Now put this in an Afghan context. Afghan communities tend to be small, tightly knit, with actors on the margins with ties to other communities. Most people get their news primarily from each other, with a significant proportion getting it from radio. Those lucky enough to get TV mostly watch Bollywood and Afghan Idol. The appalling literacy rate (still? After eight years of “development?”) means precious few get their news from the newspaper, the printing and distribution of which is concentrated entirely in the cities.

In this context, the ultimate social context, how do you do messaging? Here, ISAF could take some pointers from high school. In Afghanistan, news is gossip, and gossip is news. While the PSYOP gurus at ISAF and the U.S. Army have become very adept at printing out glossy postcards laden with text about how to call a phone number to report an IED, or with alternating images trying to show the two choices they face when picking sides, it doesn’t stick. Villagers dislike their towns being blanketed with leaflets, which get turned into tinder anyway. The larger military organizations have very sophisticated public outreach operations that seem only to reach those who can read or watch TV (that is to say: mostly in the West).

Where ISAF is lacking is on social messaging. Twitter is one part of that, but no one in Afghanistan uses it. They have cell phones, friends, and probably a nearby radio. Radio messaging works well for those who hear it, but not everyone can—I would guess under 50% have regular access to radio programming. To reach the rest, ISAF needs to go viral, but also go low-tech. I’m not certain how that could eventually take shape, but its nascent presence on Twitter is a very welcome baby-step in the right direction. They are getting it, however painfully slowly.

Update: Interestingly, after a long time of one-tweet-a-day, today ISAF has put out several. One relates to the unfolding story of the IED cell in Khost, and the other is about an operation in Helmand. If you want these breaking updates, subscribe to @ISAFmedia.


Subscribe to receive updates from Registan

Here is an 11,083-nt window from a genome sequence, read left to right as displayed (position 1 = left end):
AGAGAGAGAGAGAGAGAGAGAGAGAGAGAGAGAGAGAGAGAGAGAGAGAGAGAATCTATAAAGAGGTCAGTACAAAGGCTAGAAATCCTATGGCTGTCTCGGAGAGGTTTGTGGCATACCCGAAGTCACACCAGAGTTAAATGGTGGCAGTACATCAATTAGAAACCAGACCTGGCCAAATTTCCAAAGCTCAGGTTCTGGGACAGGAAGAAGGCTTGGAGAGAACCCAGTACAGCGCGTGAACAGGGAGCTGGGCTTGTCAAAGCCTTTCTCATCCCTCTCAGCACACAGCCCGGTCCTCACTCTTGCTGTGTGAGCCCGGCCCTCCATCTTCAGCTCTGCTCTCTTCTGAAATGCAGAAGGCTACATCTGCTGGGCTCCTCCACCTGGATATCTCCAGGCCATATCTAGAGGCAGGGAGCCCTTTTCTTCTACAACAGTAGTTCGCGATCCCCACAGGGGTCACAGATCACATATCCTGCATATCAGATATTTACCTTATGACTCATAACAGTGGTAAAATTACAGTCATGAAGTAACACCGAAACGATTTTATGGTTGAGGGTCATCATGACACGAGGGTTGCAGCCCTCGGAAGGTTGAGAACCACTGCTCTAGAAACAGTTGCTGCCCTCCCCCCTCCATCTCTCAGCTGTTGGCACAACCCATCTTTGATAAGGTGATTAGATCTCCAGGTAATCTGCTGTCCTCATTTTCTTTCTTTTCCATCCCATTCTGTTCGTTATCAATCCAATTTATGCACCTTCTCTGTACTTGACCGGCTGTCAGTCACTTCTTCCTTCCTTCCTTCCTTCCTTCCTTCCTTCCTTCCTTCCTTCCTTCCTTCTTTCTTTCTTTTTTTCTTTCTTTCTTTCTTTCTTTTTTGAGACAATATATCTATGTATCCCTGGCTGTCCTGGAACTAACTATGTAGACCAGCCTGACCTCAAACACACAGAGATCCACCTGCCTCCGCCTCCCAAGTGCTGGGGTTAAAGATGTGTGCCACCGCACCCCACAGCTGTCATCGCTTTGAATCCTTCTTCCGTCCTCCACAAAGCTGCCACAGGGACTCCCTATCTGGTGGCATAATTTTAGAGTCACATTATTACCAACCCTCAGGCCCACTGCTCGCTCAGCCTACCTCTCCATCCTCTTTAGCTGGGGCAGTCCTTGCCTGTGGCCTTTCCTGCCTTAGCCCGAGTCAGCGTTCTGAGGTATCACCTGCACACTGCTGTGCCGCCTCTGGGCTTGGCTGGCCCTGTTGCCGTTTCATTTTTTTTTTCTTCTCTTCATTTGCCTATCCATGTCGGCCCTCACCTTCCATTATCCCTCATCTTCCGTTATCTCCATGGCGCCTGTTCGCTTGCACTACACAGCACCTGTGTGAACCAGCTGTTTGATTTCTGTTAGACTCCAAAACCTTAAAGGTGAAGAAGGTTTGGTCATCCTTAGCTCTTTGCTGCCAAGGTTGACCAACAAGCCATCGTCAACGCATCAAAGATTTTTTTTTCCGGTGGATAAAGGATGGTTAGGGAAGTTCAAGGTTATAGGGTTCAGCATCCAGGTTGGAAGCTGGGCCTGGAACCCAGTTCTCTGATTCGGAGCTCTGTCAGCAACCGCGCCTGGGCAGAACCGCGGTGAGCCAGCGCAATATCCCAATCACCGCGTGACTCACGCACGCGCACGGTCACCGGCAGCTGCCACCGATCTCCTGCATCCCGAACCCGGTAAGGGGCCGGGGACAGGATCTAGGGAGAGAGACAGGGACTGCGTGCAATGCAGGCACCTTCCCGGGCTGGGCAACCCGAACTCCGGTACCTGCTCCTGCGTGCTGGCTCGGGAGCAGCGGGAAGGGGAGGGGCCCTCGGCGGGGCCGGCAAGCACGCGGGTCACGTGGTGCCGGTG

This post was written by...

– author of 1848 posts on 17_PersonNotFound.

Joshua Foust is a Fellow at the American Security Project and the author of Afghanistan Journal: Selections from Registan.net. His research focuses primarily on Central and South Asia. Joshua is a correspondent for The Atlantic and a columnist for PBS Need to Know. Joshua appears regularly on the BBC World News, Aljazeera, and international public radio. Joshua's writing has appeared in the Columbia Journalism Review, Foreign Policy’s AfPak Channel, the New York Times, Reuters, and the Christian Science Monitor. Follow him on twitter: @joshuafoust

For information on reproducing this article, see our Terms of Use

{ 1 comment }

Positroll May 20, 2009 at 6:12 am

How about sms messages / messages directly to voice recorders to all mobile phones in a given area (in local language)?
E.g. “This is ISAF. Taliban attacked district center in abc and were repelled, 10 of them killed. Surviving terrorists fled to xyz area. House searches can take place in this area. If you see someone suspicious, please call … 100$ reward for usefull information.”
Advantages:
– Should make Talibs in the area nervous
– Gives advance notice of many searches, so people can make sure their wifes are dressed properly
– the Taliban themselves know they are followed anyway, so they don’t get usefull info out of the message

Q: Would the telephone companies go along?

Previous post:

Next post: